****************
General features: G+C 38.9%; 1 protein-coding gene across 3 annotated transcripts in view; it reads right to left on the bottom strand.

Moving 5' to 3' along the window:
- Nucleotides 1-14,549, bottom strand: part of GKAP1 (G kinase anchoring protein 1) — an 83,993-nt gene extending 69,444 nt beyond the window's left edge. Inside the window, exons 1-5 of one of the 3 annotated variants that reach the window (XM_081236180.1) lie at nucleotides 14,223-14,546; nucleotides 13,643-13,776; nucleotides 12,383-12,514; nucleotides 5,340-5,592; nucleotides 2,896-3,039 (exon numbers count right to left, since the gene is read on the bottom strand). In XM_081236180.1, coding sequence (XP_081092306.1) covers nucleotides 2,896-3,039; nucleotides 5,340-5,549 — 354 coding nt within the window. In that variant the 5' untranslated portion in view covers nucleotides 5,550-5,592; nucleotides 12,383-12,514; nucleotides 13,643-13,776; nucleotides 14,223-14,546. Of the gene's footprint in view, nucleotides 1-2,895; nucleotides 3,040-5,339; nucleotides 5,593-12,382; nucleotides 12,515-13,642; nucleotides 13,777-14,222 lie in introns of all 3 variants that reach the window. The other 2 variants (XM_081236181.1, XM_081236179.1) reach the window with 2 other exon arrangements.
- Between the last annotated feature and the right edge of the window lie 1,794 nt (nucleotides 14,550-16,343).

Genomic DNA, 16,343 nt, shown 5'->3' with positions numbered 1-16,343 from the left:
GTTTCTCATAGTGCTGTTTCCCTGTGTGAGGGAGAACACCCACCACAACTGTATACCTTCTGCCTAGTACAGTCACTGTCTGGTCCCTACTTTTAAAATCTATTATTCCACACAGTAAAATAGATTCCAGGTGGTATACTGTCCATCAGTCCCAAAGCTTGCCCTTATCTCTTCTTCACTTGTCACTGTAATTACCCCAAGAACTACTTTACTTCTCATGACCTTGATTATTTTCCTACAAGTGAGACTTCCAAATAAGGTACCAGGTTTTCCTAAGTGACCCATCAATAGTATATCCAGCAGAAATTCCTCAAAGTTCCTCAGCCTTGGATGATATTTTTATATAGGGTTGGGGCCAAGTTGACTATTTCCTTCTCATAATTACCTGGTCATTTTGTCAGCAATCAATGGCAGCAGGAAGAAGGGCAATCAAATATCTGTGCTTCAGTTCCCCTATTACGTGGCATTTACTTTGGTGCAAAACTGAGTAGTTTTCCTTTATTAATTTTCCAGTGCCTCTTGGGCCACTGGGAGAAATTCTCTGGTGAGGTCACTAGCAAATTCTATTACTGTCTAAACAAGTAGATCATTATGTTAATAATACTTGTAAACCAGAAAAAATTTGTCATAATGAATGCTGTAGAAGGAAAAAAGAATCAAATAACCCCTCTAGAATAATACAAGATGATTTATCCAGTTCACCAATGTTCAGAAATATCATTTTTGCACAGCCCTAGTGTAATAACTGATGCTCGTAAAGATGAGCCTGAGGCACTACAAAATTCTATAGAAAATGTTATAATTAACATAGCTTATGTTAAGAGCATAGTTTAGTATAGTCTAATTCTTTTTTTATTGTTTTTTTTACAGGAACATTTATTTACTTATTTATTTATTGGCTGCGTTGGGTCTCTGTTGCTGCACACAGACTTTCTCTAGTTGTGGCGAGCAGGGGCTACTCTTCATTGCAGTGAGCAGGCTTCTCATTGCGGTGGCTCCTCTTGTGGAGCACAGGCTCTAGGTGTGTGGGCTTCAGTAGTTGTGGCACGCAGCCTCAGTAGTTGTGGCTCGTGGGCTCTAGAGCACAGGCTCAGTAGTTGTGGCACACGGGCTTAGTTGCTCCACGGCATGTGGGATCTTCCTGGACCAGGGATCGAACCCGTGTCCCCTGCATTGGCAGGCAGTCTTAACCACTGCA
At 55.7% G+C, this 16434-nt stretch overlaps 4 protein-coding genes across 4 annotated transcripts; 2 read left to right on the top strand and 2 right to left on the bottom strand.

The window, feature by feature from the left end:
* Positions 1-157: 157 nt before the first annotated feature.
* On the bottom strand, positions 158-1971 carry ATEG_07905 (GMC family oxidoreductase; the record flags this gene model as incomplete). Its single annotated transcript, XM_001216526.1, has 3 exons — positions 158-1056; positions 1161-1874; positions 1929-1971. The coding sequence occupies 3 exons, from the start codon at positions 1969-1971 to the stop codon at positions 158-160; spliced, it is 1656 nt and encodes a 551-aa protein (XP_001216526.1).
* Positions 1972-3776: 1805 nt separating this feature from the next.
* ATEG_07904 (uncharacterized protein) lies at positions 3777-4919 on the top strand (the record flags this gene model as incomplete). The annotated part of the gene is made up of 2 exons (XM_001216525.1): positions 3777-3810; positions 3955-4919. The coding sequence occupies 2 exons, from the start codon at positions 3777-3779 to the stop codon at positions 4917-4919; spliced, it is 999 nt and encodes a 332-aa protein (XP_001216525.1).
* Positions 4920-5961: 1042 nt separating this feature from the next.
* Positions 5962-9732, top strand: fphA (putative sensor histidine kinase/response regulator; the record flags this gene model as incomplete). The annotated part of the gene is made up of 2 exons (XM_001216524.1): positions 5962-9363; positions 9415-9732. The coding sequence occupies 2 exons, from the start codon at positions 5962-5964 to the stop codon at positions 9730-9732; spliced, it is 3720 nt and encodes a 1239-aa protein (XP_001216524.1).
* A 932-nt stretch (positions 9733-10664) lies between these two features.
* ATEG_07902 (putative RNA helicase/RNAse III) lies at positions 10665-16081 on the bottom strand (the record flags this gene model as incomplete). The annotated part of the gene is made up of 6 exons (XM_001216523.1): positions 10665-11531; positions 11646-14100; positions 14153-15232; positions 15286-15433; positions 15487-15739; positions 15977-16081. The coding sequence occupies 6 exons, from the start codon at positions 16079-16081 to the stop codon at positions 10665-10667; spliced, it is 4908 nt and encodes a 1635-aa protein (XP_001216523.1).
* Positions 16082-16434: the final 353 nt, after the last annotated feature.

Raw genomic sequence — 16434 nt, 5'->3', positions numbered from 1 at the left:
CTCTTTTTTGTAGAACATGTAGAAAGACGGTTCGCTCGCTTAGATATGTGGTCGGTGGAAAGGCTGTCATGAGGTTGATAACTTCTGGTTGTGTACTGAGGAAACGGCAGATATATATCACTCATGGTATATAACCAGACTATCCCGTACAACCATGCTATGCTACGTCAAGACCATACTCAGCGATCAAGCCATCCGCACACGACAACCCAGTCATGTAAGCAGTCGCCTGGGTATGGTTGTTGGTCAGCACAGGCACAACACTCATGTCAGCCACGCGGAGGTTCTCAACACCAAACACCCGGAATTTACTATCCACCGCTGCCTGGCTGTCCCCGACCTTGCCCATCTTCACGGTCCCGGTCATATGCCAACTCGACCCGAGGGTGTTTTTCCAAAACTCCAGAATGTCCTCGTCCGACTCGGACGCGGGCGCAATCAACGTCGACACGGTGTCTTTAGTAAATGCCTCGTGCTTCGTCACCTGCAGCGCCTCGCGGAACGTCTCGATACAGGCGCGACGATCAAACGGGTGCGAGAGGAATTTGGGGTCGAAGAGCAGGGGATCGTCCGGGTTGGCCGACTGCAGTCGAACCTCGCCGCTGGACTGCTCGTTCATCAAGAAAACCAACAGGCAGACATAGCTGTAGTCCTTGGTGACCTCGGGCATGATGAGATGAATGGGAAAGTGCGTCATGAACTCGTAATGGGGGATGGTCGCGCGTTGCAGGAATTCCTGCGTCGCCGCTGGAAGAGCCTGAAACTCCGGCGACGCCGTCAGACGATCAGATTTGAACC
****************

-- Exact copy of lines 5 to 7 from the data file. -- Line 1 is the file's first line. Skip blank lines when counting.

Genomic DNA, 16,343 nt, shown 5'->3' with positions numbered 1-16,343 from the left:
GTTTCTCATAGTGCTGTTTCCCTGTGTGAGGGAGAACACCCACCACAACTGTATACCTTCTGCCTAGTACAGTCACTGTCTGGTCCCTACTTTTAAAATCTATTATTCCACACAGTAAAATAGATTCCAGGTGGTATACTGTCCATCAGTCCCAAAGCTTGCCCTTATCTCTTCTTCACTTGTCACTGTAATTACCCCAAGAACTACTTTACTTCTCATGACCTTGATTATTTTCCTACAAGTGAGACTTCCAAATAAGGTACCAGGTTTTCCTAAGTGACCCATCAATAGTATATCCAGCAGAAATTCCTCAAAGTTCCTCAGCCTTGGATGATATTTTTATATAGGGTTGGGGCCAAGTTGACTATTTCCTTCTCATAATTACCTGGTCATTTTGTCAGCAATCAATGGCAGCAGGAAGAAGGGCAATCAAATATCTGTGCTTCAGTTCCCCTATTACGTGGCATTTACTTTGGTGCAAAACTGAGTAGTTTTCCTTTATTAATTTTCCAGTGCCTCTTGGGCCACTGGGAGAAATTCTCTGGTGAGGTCACTAGCAAATTCTATTACTGTCTAAACAAGTAGATCATTATGTTAATAATACTTGTAAACCAGAAAAAATTTGTCATAATGAATGCTGTAGAAGGAAAAAAGAATCAAATAACCCCTCTAGAATAATACAAGATGATTTATCCAGTTCACCAATGTTCAGAAATATCATTTTTGCACAGCCCTAGTGTAATAACTGATGCTCGTAAAGATGAGCCTGAGGCACTACAAAATTCTATAGAAAATGTTATAATTAACATAGCTTATGTTAAGAGCATAGTTTAGTATAGTCTAATTCTTTTTTTATTGTTTTTTTTACAGGAACATTTATTTACTTATTTATTTATTGGCTGCGTTGGGTCTCTGTTGCTGCACACAGACTTTCTCTAGTTGTGGCGAGCAGGGGCTACTCTTCATTGCAGTGAGCAGGCTTCTCATTGCGGTGGCTCCTCTTGTGGAGCACAGGCTCTAGGTGTGTGGGCTTCAGTAGTTGTGGCACGCAGCCTCAGTAGTTGTGGCTCGTGGGCTCTAGAGCACAGGCTCAGTAGTTGTGGCACACGGGCTTAGTTGCTCCACGGCATGTGGGATCTTCCTGGACCAGGGATCGAACCCGTGTCCCCTGCATTGGCAGGCAGTCTTAACCACTGCA
At 55.7% G+C, this 16434-nt stretch overlaps 4 protein-coding genes across 4 annotated transcripts; 2 read left to right on the top strand and 2 right to left on the bottom strand.